I hang the flyswatter next to the orange picker and the cattle prod and step backward over Big Mommy's mud boots, which haven't been muddy for years. I look at this Florida landscape framed by flaky white porch posts. My eyes touch everything: the kumquat tree, modest as ever; the ramshackle shed with rusty, corrugated tin walls flanked by banana trees; the bird feeder where a boy might expect to find at least one frog big enough to keep. Pasture and mossy oaks stretch beyond; rows of orange trees hang with spiderwebs that glint in the morning sun like filaments of light.
A faint rush like wind grows to a hum and then a roar, its sibilance peaking as a car rockets past the house before spiraling into silence once more. All at once I feel removed from this place and time.
The orange grove no longer draws me into its fragrant maze, the pasture no longer beckons me and my walking stick, and sluggish critters no longer beg me to make homes for them in jars with lids punched with holes.
My chest heaves, lungs rising and falling like a bellows coaxing the memories as graying coals grow cold. I sit on the porch swing, which groans under my weight. It never used to do that. It would squeak when Big Mommy hulled peas or shelled pecans but never when I sat there.
A guttural moan bursts through my thoughts. The cows want oranges. I shuffle toward the corral with a wagon full. They gather behind the old fence, bellowing. I grip an orange and push it through the gate to one cow, jerking my hand back at the feel of its abrasive tongue, and wipe the slobber on my jeans.
On my way back to the house, I crouch and shepherd an ant into a small crater in the sand. A doodlebug flicks sand at the ant, trying to hasten its descent into his waiting jaws. A large cactus once grew on this spot, but a hurricane took it. I used to harvest the cactus' long needles and blow them through a straw at giant grasshoppers. A cousin, in a moment of anger, once kicked the cactus. My family still laughs at that.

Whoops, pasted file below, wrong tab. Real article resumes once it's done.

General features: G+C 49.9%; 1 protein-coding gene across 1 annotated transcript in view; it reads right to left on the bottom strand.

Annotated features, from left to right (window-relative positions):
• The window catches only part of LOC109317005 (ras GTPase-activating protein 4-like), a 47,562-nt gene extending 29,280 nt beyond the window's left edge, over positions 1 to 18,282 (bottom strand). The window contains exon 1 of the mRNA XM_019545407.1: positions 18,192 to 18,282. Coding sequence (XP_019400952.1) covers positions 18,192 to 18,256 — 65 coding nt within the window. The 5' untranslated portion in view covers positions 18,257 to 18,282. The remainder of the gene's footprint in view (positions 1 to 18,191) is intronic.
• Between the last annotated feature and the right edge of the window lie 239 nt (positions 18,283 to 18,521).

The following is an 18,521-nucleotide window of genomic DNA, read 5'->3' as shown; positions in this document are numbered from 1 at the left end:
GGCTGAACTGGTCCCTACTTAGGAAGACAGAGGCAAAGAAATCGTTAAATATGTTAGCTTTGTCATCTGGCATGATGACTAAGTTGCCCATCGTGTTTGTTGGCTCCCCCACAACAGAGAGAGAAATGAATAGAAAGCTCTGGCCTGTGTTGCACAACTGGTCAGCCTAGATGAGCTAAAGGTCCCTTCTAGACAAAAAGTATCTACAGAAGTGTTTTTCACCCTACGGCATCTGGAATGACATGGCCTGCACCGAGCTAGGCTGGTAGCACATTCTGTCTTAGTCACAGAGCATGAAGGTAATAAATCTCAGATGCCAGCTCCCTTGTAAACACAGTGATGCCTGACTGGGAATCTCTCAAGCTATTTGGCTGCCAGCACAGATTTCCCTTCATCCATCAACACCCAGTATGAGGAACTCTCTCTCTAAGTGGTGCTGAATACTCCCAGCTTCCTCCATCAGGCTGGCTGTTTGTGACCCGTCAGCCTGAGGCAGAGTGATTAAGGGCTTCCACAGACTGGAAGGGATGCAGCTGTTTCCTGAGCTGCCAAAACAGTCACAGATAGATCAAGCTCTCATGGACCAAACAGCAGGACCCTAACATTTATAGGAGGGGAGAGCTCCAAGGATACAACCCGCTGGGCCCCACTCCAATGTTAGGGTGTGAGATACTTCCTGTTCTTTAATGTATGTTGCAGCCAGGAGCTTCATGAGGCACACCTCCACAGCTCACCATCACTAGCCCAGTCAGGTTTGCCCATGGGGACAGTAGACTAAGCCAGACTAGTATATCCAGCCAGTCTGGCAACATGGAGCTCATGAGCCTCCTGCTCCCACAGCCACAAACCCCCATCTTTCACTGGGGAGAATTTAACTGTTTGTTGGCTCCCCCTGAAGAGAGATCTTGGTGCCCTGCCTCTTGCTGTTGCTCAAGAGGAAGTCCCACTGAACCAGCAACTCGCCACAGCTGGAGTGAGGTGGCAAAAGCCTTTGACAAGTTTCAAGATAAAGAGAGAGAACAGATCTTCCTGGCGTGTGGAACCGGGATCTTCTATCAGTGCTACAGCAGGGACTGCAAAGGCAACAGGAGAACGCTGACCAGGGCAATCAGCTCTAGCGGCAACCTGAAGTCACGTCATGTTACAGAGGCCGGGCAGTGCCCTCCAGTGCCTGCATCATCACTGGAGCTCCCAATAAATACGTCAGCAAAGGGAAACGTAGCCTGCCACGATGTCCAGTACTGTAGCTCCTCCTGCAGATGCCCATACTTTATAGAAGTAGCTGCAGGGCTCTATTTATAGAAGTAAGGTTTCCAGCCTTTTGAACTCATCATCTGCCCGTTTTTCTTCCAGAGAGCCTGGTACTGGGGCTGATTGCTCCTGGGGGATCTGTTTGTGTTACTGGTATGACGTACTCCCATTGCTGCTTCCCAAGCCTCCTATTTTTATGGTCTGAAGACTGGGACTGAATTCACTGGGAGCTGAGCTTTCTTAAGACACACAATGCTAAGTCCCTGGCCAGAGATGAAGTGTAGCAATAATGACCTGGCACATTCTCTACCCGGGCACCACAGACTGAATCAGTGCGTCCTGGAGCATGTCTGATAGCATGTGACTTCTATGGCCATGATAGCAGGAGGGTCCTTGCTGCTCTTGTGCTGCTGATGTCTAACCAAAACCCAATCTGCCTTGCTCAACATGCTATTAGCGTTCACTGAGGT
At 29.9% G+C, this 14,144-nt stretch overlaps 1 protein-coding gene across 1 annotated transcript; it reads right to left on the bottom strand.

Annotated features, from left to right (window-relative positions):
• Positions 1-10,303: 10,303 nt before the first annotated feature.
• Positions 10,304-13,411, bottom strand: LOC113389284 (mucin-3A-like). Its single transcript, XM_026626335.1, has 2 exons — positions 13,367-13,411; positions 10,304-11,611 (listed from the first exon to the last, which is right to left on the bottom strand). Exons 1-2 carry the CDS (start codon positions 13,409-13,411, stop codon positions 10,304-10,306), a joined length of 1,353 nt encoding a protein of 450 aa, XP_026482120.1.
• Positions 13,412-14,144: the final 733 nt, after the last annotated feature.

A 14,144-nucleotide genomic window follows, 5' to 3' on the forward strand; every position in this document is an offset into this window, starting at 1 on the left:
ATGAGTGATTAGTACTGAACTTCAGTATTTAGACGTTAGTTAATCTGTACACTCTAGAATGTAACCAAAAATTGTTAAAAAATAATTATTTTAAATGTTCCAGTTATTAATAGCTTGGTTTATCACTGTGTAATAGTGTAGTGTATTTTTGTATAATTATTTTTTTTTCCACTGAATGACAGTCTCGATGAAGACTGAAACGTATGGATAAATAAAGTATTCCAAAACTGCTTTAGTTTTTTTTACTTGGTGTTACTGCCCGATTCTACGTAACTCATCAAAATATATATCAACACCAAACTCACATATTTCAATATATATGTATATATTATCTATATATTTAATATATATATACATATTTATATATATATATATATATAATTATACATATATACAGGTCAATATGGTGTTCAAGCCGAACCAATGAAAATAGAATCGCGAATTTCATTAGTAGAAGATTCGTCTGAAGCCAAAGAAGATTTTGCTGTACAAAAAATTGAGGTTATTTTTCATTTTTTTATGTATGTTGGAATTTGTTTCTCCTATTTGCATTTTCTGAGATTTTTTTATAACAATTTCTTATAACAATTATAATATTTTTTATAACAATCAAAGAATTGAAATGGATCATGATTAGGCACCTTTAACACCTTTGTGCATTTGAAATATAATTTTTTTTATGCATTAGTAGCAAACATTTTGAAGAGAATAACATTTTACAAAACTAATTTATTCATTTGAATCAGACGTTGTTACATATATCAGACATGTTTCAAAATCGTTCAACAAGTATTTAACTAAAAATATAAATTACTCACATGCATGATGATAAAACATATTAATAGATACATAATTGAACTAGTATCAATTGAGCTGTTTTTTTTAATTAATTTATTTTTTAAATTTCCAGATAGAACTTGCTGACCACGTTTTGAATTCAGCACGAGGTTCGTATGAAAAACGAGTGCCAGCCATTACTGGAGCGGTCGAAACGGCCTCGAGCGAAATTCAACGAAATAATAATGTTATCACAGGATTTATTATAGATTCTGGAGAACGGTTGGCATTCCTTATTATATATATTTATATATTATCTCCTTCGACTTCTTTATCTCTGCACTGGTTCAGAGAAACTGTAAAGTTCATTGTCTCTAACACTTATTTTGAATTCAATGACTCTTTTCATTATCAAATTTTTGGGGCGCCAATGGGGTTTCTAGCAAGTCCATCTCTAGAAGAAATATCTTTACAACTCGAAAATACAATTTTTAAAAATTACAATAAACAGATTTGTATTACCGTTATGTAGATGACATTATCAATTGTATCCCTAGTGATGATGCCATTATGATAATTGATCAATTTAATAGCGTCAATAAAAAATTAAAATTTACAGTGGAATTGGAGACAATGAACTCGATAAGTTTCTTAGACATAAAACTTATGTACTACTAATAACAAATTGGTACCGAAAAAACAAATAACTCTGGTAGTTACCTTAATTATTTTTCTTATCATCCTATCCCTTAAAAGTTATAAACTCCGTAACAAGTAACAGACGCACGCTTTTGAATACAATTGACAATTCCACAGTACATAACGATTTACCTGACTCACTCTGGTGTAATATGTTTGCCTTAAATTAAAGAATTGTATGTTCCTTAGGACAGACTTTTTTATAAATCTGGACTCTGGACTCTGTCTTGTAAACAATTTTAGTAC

I step inside Big Mommy's kitchen, passing the candy jar that she always kept full, the countertop where biscuits were once rolled out, the griddle where pancakes puffed up with crispy edges. My lungs heave again.
I crane my neck as I munch on my Cocoa Puffs. Big Mommy's oil paintings adorn the walls on all sides — several clowns smirk down at the dining table, an elderly couple prays over the counter that was once home to an unlimited supply of cakes and cookies, and Jesus totes a lamb behind the old organ that has been verbally bequeathed to several grandchildren and great-grandchildren through the years. I have looked at those paintings while eating corn bread, okra, peas and greens, while pulling taffy, peeling grapefruit, playing cards and listening to stories from my elders before hugging everyone good night.
I see her nodding encouragingly, smiling as she insists I take more biscuits. I can see her stamping around the yard, plucking oranges from the ground with a device that resembled monstrous wooden scissors, her body rocking side to side with each footfall. I can see her curly white hair bent over a pot in the kitchen as she barks instructions to her helpers who are keen on learning her well-honed canning skills. I can see her teardrop-shaped eyes crinkle into a hundred wrinkles as she thanks the Lord for another part of his goodness.
I look around this Arcadia farm, once wild but now whose adventures are tamed. And what is Big Mommy's farm without Big Mommy, but the faded tracing of a discarded sewing pattern. Time erodes the temporal but leaves an indelible imprint of love from Big Mommy's generous heart to my grateful soul.
Jordan Powell is a student at Tallahassee Community College. He enjoyed family visits to his great-grandmother's farm until her death in 2009.